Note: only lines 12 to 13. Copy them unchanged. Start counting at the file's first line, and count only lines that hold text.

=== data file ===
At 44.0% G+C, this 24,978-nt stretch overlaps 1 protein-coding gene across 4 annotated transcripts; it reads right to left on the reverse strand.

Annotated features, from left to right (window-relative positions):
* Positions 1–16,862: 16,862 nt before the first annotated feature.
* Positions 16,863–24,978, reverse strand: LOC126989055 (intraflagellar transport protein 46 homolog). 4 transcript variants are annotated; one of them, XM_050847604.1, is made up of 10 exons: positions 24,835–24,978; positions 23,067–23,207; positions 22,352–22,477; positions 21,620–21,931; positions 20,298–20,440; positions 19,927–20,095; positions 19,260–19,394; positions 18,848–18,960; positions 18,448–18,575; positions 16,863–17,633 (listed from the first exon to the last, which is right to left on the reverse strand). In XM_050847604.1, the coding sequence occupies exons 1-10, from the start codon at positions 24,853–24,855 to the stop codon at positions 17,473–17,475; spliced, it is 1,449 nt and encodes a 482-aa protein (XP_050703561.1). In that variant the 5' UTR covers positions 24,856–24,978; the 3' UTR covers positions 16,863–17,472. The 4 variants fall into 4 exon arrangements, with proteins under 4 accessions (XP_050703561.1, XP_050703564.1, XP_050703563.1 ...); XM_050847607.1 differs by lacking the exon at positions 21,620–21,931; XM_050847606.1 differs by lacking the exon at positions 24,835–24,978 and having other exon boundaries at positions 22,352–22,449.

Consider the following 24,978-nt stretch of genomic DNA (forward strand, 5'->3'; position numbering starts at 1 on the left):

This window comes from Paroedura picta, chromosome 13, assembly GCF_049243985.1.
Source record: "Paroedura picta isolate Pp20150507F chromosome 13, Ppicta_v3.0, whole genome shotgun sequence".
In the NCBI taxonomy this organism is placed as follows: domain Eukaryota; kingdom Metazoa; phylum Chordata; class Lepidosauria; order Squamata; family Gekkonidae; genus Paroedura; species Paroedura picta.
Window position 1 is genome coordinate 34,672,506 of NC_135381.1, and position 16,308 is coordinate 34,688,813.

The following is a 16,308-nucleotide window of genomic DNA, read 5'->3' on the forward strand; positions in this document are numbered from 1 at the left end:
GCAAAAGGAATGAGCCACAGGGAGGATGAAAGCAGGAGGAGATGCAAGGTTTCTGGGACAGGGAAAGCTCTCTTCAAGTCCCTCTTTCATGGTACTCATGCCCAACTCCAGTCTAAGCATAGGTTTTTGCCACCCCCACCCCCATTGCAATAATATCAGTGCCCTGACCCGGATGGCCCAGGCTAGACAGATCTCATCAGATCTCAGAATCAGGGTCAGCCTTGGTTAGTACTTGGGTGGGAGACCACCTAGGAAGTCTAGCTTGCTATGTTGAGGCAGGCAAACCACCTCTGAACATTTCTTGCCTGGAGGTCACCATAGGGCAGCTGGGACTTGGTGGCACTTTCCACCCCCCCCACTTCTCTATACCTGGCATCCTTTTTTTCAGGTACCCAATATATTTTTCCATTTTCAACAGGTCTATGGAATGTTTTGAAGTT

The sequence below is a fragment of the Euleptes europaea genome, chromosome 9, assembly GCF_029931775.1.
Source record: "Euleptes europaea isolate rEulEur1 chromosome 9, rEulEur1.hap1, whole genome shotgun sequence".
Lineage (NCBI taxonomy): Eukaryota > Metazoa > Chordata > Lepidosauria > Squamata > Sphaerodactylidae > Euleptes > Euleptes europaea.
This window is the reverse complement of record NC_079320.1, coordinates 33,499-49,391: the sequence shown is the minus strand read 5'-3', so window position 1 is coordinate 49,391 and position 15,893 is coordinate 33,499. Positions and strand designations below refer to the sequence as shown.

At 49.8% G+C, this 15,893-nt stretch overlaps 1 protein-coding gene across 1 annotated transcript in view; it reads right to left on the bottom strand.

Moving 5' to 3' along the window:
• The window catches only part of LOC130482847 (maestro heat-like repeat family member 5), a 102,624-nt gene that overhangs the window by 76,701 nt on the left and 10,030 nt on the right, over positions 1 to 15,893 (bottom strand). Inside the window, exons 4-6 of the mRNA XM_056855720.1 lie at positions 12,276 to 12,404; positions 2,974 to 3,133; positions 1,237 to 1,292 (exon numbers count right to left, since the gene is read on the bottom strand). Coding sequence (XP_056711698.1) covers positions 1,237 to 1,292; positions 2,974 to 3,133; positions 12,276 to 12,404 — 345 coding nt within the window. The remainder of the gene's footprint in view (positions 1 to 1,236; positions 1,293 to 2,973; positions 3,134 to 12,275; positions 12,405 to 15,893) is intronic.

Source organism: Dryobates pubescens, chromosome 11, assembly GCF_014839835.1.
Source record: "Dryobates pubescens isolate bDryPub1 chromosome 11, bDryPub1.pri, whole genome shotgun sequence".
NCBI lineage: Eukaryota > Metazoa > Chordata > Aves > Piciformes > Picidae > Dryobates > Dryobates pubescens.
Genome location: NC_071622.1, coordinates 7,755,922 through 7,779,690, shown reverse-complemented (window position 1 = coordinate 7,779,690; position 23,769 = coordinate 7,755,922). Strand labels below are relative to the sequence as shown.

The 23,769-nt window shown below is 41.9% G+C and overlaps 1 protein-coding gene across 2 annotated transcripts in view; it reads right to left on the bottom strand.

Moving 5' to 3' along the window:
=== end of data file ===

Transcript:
The sequence below is a fragment of the Euleptes europaea genome, chromosome 9, assembly GCF_029931775.1.
Source record: "Euleptes europaea isolate rEulEur1 chromosome 9, rEulEur1.hap1, whole genome shotgun sequence".